To the Victorians, the dahlia stood for commitment and bonds between people; this means dahlias are a great gift for a long-lasting close friendship. Red dahlias further symbolize strength, pink stands for kindness, purple means dignity, and blue or green blooms signify positive changes and fresh starts.
Fragrant lavender adds a lovely scent and silvery green, blue and purple hues to a bouquet for a friend. It also stands for devotion, making it an excellent choice for floral gifts to someone you care about.
Lavender is known for its spa-like aroma; adding it to a bouquet can help a stressed-out friend relax. In the language of flowers, lavender also sends a message of devotion. The flowers symbolize trust, love, serenity, and calm in European cultures.
Can I Send Friendship Flowers to Men and Women?
Both men and women will appreciate receiving the gift of friendship flowers! After all, who doesn’t love color and scent in their life? Choosing appropriate blossoms is key.
Are Plants a Good Option to Gift to Friends?
Living plants are a fantastic option to gift a friend. They’ll be reminded of your friendship every time they look at it! Just be sure to choose low-maintenance species that won’t cause any stress, such as pothos, snake plants, spider plants, or ZZ plants
Popular Online Florists for Friendship Flowers:
Whether you can’t be there on the day or looking to send flowers directly to a friend, these popular online flower delivery specialists curate a wide variety of friendship flower arrangements throughout the year:
For on-trend looks and a stylish aesthetic, order friendship flowers from UrbanStems. Bouquets perfect for friends, like the “Sonny” bunch of sunflowers or the “Kensington” with blue delphiniums, start at around $48. Larger (“triple”) and premium bouquets are $165 and up. Next-day delivery is available across much of the U.S.
From You Flowers ($)
From You Flowers offers budget-conscious floral gifts. Their “Just Because” offerings are great for friends. The “Best Wishes” bouquet contains cheerful daisies and asters and starts under $30, while the premium “Hello Sunshine” offers yellow chrysanthemums, green roses, and cheerful sunflowers for about $92. Same-day delivery is available for orders placed before 3 pm.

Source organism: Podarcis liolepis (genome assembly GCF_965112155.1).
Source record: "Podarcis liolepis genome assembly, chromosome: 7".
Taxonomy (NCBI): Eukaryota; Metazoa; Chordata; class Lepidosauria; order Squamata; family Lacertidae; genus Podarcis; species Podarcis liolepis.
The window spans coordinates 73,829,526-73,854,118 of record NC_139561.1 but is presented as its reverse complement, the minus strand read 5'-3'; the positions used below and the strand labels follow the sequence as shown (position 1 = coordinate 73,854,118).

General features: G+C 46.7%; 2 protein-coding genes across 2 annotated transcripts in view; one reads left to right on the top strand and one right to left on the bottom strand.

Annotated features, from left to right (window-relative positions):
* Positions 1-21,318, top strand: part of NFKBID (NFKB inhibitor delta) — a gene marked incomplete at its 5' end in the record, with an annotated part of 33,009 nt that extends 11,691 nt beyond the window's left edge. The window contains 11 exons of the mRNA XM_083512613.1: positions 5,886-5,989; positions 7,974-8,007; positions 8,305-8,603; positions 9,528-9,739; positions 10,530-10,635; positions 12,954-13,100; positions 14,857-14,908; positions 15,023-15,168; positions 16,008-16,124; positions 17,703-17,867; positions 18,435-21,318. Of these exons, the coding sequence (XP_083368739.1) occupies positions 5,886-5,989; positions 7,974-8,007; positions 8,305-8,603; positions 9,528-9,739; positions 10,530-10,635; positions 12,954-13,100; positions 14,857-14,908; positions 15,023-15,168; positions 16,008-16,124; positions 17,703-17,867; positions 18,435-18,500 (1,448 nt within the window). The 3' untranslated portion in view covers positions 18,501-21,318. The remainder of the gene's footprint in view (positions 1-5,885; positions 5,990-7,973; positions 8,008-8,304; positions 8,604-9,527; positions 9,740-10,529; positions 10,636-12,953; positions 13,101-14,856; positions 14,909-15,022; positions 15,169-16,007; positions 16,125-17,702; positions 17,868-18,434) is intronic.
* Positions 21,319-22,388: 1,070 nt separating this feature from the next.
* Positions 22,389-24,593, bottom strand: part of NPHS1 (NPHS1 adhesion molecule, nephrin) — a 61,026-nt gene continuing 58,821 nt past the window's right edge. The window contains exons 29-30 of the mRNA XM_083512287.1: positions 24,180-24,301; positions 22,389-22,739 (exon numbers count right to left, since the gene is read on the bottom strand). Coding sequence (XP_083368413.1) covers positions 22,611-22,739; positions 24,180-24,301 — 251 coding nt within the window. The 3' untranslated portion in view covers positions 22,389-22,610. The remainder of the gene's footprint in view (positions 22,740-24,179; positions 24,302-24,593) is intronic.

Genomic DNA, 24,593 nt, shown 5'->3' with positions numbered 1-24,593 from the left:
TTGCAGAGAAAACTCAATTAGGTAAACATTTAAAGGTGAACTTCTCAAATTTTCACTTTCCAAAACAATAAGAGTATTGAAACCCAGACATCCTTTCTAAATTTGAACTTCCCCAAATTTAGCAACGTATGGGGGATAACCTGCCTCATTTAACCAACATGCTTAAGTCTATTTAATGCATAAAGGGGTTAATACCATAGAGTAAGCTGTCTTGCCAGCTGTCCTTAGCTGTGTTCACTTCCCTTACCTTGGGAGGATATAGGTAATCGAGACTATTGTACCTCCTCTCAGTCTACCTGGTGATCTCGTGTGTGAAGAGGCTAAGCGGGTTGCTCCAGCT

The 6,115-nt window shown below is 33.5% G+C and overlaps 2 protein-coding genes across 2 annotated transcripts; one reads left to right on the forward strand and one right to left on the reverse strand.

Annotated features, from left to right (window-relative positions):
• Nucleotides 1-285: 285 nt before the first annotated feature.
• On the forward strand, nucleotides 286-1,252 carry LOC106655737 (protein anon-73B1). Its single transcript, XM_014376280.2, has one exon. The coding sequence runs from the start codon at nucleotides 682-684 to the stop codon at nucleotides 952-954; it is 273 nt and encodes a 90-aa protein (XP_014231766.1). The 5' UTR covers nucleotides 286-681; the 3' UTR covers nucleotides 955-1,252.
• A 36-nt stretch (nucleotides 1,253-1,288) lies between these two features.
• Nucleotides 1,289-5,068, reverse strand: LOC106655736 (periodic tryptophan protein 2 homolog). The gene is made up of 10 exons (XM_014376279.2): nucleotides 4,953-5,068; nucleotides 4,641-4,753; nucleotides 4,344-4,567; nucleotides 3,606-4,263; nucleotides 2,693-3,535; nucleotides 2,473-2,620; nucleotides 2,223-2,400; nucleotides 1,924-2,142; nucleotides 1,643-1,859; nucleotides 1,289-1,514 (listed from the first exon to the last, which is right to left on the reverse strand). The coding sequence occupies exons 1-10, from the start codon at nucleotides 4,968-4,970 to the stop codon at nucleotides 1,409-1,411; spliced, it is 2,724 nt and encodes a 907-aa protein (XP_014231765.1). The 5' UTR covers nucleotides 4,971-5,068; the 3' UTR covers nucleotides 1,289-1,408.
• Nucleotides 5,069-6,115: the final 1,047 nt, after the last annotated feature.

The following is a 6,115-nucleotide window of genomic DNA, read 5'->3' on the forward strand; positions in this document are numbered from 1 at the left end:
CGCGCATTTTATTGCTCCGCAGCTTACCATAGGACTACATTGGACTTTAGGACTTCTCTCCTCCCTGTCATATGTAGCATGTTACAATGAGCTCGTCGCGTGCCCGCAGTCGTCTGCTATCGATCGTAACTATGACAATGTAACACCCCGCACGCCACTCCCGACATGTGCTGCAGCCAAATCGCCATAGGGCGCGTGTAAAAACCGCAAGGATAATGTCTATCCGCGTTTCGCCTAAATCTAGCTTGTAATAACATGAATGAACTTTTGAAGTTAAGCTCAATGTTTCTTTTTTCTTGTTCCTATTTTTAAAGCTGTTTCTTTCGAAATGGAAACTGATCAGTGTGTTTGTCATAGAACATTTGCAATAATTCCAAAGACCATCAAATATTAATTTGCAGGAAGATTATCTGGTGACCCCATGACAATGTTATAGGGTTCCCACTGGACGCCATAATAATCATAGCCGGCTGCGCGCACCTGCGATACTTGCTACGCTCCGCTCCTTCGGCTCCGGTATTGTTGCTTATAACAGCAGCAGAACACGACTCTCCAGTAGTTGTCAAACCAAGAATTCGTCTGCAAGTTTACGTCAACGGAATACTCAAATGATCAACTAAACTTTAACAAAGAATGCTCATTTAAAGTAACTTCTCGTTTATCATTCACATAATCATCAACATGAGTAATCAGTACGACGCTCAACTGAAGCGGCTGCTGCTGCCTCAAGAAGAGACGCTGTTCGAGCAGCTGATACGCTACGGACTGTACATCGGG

The Bouqs ($$)
The Bouqs is a popular option for fresh, modern, and eco-friendly flower arrangements throughout the year. With a focus on farm-fresh flowers, friendship-worthy offerings include “Sweet Lavender,” a $54 bouquet of aromatic lavender, roses, and delphinium. Triple the blooms for about $84. Same- and next-day delivery are available across the U.S.
Ode à la Rose ($$$)
Elegant, lux, and oh-so French, Ode à la Rose offers an upscale option. Friendship bouquets range from $75 to $160. We love the “Gemma,” a 20-stem bouquet of coral roses, alstroemeria, and freesia, starting at $108. Same-day delivery is available in major cities like New York and Chicago, and next-day delivery is available in other parts of the country.
For hand-delivery, Teleflora is a go-to. This classic online florist has an extensive network of local flower shops, so they fill same- and next-day orders with ease. “Thinking of you” flowers offer many great friendship choices in various colors and flower selections starting at around $50. “Happy as Can Be” offers yellow roses and alstroemeria with pink asters for $50 to $70.
Flowerbx offers luxurious flowers with a twist — most bouquets are single variety. For friends, choose seasonal, farm-fresh options like pink tulips, snapdragons, or purple roses. Flowerbx offers same- and next-day delivery nationwide, with pricing ranging from $75 to over $100 for premium offerings.
At Floom, the focus is on creative, artisanal design. Floom sources flowers from local independent florists across the county and offers same- and next-day delivery in most parts of the U.S. Let a friend know how you feel with bouquets like “Creamsicle,” which features orange and white roses and starts at $85.
For living plants and fresh blooms, turn to Terrain. This online florist offers colorful arrangements with unique touches and rare components, like flowering branches. For friends, consider a seasonal bouquet. Options start at just under $100 and include seasonal blooms like iris, daffodils, and more. Overnight delivery is available.
Flowers are an ideal way to let a friend know how you feel. From roses to sunflowers, freesia to chrysanthemums, flowers brighten your friend’s day and put a smile on their face, no matter what the occasion.
Linsay is an American copywriter based in the Pacific Northwest with a background in academic writing and research. Linsay holds Master's degree in both Anthropology and Library and Information Sciences and has written for numerous national and international publications including USA Today, SFGATE, Hunker, and The Bump across an array of topics in the gardening, green living, and travel sectors. When she's not writing, you'll usually find Linsay reading, kayaking, sailing, snowboarding, or working in her garden.